To ensure faculty members’ active participation in education in response to growing demand, medical schools should clearly describe educational activities in their promotion regulations. This study analyzed the status of how medical education activities are evaluated in promotion regulations in 2022, in Korea.
Methods
Data were collected from promotion regulations retrieved by searching the websites of 22 medical schools/universities in August 2022. To categorize educational activities and evaluation methods, the Association of American Medical Colleges framework for educational activities was utilized. Correlations between medical schools’ characteristics and the evaluation of medical educational activities were analyzed.
Results
We defined 6 categories, including teaching, development of education products, education administration and service, scholarship in education, student affairs, and others, and 20 activities with 57 sub-activities. The average number of included activities was highest in the development of education products category and lowest in the scholarship in education category. The weight adjustment factors of medical educational activities were the characteristics of the target subjects and faculty members, the number of involved faculty members, and the difficulty of activities. Private medical schools tended to have more educational activities in the regulations than public medical schools. The greater the number of faculty members, the greater the number of educational activities in the education administration and service categories.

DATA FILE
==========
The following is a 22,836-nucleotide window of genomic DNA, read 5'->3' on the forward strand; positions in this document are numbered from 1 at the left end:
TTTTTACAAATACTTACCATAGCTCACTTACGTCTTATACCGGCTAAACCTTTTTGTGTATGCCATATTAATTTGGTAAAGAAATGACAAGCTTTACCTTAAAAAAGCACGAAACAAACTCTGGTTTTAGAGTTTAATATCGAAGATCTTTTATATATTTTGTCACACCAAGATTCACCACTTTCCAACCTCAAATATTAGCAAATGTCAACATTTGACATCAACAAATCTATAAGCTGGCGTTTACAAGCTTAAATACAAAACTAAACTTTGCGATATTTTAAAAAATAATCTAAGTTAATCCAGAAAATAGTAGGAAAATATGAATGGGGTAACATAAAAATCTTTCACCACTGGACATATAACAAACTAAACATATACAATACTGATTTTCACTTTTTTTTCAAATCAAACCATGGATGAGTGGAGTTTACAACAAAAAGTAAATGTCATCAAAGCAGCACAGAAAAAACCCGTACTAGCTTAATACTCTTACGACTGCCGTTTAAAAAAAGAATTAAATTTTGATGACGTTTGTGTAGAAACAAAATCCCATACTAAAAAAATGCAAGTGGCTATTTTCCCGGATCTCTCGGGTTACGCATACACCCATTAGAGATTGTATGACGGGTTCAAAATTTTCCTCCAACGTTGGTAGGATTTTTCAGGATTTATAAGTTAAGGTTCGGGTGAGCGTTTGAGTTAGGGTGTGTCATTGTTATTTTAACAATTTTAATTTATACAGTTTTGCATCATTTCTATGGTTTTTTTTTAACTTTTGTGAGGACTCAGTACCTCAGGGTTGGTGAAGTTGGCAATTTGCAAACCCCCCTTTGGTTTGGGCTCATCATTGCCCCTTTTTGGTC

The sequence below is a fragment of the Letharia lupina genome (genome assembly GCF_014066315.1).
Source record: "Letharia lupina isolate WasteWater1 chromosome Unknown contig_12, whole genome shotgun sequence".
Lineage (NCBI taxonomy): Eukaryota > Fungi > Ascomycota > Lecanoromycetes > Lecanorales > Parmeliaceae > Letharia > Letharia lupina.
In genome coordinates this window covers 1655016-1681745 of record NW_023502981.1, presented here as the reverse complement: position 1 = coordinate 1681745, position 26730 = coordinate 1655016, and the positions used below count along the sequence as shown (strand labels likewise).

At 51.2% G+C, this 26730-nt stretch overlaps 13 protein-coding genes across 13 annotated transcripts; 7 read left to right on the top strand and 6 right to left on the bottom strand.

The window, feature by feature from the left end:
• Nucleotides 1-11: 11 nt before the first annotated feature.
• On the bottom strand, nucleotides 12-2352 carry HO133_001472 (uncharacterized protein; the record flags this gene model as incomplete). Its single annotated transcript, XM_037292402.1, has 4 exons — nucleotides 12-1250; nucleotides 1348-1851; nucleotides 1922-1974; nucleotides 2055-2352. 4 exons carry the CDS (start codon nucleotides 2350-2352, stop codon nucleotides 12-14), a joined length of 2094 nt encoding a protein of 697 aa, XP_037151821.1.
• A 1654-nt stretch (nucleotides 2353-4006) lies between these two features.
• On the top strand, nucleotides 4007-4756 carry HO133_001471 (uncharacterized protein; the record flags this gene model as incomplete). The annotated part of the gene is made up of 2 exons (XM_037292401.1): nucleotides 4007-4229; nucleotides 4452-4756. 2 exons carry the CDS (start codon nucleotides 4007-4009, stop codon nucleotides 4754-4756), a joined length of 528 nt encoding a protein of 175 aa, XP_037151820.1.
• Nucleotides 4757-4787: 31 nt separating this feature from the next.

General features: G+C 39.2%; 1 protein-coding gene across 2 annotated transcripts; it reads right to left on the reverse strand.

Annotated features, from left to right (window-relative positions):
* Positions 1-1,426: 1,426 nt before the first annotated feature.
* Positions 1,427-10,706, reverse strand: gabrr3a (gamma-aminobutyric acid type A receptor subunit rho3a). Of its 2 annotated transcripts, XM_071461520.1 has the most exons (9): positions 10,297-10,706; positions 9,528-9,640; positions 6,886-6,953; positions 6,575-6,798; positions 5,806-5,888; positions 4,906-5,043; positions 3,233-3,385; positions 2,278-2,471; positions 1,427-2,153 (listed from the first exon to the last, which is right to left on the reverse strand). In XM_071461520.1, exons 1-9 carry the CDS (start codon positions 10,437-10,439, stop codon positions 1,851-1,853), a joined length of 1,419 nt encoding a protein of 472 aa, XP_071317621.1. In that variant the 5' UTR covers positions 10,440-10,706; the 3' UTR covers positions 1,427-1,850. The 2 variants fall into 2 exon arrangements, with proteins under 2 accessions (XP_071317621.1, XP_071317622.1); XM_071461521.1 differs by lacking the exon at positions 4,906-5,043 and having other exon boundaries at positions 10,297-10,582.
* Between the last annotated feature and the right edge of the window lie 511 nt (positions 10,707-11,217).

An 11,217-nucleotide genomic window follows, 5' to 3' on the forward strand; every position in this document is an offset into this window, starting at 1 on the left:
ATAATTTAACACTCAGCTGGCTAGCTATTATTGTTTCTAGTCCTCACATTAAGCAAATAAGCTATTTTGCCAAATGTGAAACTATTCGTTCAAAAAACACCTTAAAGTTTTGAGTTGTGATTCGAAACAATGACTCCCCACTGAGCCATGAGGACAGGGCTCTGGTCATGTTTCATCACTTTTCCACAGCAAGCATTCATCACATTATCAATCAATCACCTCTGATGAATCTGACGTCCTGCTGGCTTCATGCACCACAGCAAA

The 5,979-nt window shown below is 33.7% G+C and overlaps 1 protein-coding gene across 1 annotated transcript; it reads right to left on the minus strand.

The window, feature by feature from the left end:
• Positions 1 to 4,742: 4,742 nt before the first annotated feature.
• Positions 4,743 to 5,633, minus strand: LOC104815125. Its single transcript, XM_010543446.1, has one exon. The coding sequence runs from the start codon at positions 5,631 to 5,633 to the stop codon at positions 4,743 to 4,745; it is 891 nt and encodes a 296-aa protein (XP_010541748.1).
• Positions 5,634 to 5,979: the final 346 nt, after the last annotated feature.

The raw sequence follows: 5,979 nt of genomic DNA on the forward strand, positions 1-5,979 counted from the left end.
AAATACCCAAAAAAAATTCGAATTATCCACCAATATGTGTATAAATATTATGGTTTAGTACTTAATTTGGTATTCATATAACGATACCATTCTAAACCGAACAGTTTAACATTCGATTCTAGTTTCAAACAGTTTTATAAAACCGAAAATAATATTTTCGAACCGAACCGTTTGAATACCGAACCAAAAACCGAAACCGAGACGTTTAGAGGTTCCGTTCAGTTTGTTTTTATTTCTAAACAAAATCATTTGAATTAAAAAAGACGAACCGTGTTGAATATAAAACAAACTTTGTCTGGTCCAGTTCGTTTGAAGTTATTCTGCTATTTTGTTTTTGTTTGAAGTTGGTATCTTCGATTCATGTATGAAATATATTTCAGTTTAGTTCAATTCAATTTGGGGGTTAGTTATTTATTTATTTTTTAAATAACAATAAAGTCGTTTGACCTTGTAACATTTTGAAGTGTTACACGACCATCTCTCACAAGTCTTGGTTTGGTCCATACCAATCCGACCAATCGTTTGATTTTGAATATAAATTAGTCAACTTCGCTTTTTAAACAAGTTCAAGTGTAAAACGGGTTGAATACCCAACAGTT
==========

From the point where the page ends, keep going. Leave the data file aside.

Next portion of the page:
Conclusion
Medical schools included various medical education activities and their evaluation methods in promotion regulations in Korea. This study provides basic data for improving the rewarding system for efforts of medical faculty members in education.
What impacts students’ satisfaction the most from Medicine Student Experience Questionnaire in Australia: a validity study  
Pin-Hsiang Huang, Gary Velan, Greg Smith, Melanie Fentoullis, Sean Edward Kennedy, Karen Jane Gibson, Kerry Uebel, Boaz Shulruf
J Educ Eval Health Prof. 2023;20:2.   Published online January 18, 2023
DOI: https://doi.org/10.3352/jeehp.2023.20.2
  • 1,277 View
  • 121 Download
  • 1 Web of Science
  • 1 Crossref
AbstractAbstract PDFSupplementary Material
Purpose
This study evaluated the validity of student feedback derived from Medicine Student Experience Questionnaire (MedSEQ), as well as the predictors of students’ satisfaction in the Medicine program.
Methods